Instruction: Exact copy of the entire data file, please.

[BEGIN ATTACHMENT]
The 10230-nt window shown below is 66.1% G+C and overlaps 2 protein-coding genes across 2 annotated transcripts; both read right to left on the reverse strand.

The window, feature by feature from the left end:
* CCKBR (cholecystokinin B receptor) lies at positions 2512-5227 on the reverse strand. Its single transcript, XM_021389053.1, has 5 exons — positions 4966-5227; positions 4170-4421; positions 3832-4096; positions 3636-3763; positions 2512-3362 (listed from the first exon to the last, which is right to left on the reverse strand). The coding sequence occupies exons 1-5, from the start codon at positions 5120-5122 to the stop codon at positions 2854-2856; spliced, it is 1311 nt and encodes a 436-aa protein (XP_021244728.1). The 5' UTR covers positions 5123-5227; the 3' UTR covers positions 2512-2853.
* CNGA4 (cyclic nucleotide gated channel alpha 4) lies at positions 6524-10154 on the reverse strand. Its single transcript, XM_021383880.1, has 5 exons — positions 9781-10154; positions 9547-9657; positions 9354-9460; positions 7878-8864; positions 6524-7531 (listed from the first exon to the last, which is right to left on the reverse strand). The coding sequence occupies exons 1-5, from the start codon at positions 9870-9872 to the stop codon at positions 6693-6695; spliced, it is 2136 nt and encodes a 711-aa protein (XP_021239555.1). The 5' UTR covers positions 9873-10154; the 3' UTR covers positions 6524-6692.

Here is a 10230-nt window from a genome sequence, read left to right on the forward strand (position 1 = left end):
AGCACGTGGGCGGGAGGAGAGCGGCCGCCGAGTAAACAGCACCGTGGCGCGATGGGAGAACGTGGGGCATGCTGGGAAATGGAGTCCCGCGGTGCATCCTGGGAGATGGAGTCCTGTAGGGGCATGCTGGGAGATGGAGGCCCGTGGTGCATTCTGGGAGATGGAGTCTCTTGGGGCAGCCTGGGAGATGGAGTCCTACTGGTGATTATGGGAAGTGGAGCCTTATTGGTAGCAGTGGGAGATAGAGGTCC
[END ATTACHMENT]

The 10230-nt window shown below is 66.1% G+C and overlaps 2 protein-coding genes across 2 annotated transcripts; both read right to left on the reverse strand.

The window, feature by feature from the left end:
* CCKBR (cholecystokinin B receptor) lies at positions 2512-5227 on the reverse strand. Its single transcript, XM_021389053.1, has 5 exons — positions 4966-5227; positions 4170-4421; positions 3832-4096; positions 3636-3763; positions 2512-3362 (listed from the first exon to the last, which is right to left on the reverse strand). The coding sequence occupies exons 1-5, from the start codon at positions 5120-5122 to the stop codon at positions 2854-2856; spliced, it is 1311 nt and encodes a 436-aa protein (XP_021244728.1). The 5' UTR covers positions 5123-5227; the 3' UTR covers positions 2512-2853.
* CNGA4 (cyclic nucleotide gated channel alpha 4) lies at positions 6524-10154 on the reverse strand. Its single transcript, XM_021383880.1, has 5 exons — positions 9781-10154; positions 9547-9657; positions 9354-9460; positions 7878-8864; positions 6524-7531 (listed from the first exon to the last, which is right to left on the reverse strand). The coding sequence occupies exons 1-5, from the start codon at positions 9870-9872 to the stop codon at positions 6693-6695; spliced, it is 2136 nt and encodes a 711-aa protein (XP_021239555.1). The 5' UTR covers positions 9873-10154; the 3' UTR covers positions 6524-6692.

Here is a 10230-nt window from a genome sequence, read left to right on the forward strand (position 1 = left end):
AGCACGTGGGCGGGAGGAGAGCGGCCGCCGAGTAAACAGCACCGTGGCGCGATGGGAGAACGTGGGGCATGCTGGGAAATGGAGTCCCGCGGTGCATCCTGGGAGATGGAGTCCTGTAGGGGCATGCTGGGAGATGGAGGCCCGTGGTGCATTCTGGGAGATGGAGTCTCTTGGGGCAGCCTGGGAGATGGAGTCCTACTGGTGATTATGGGAAGTGGAGCCTTATTGGTAGCAGTGGGAGATAGAGGTCC